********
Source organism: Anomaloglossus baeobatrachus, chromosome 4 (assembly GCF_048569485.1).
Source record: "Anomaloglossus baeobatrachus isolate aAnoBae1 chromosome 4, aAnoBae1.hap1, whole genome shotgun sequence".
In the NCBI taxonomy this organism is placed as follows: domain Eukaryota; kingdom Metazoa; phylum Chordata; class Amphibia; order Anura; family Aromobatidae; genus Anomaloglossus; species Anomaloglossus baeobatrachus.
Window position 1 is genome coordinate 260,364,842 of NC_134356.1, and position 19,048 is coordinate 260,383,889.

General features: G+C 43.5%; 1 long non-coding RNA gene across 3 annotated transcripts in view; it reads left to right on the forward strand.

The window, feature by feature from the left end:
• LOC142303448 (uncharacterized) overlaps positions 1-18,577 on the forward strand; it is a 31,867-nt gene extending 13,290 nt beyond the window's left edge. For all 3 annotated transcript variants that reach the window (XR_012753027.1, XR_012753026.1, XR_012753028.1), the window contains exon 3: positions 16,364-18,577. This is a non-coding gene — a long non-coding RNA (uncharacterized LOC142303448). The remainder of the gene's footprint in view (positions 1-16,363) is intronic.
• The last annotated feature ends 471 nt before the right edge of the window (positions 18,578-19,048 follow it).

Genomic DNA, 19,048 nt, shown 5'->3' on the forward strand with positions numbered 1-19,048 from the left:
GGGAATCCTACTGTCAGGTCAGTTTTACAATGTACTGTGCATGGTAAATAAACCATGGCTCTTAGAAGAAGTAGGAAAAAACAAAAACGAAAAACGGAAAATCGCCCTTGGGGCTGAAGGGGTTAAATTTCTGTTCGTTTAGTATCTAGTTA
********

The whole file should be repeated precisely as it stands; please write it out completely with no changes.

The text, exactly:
Source organism: Anomaloglossus baeobatrachus, chromosome 4 (assembly GCF_048569485.1).
Source record: "Anomaloglossus baeobatrachus isolate aAnoBae1 chromosome 4, aAnoBae1.hap1, whole genome shotgun sequence".
In the NCBI taxonomy this organism is placed as follows: domain Eukaryota; kingdom Metazoa; phylum Chordata; class Amphibia; order Anura; family Aromobatidae; genus Anomaloglossus; species Anomaloglossus baeobatrachus.
Window position 1 is genome coordinate 260,364,842 of NC_134356.1, and position 19,048 is coordinate 260,383,889.

General features: G+C 43.5%; 1 long non-coding RNA gene across 3 annotated transcripts in view; it reads left to right on the forward strand.

The window, feature by feature from the left end:
• LOC142303448 (uncharacterized) overlaps positions 1-18,577 on the forward strand; it is a 31,867-nt gene extending 13,290 nt beyond the window's left edge. For all 3 annotated transcript variants that reach the window (XR_012753027.1, XR_012753026.1, XR_012753028.1), the window contains exon 3: positions 16,364-18,577. This is a non-coding gene — a long non-coding RNA (uncharacterized LOC142303448). The remainder of the gene's footprint in view (positions 1-16,363) is intronic.
• The last annotated feature ends 471 nt before the right edge of the window (positions 18,578-19,048 follow it).

Genomic DNA, 19,048 nt, shown 5'->3' on the forward strand with positions numbered 1-19,048 from the left:
GGGAATCCTACTGTCAGGTCAGTTTTACAATGTACTGTGCATGGTAAATAAACCATGGCTCTTAGAAGAAGTAGGAAAAAACAAAAACGAAAAACGGAAAATCGCCCTTGGGGCTGAAGGGGTTAAATTTCTGTTCGTTTAGTATCTAGTTA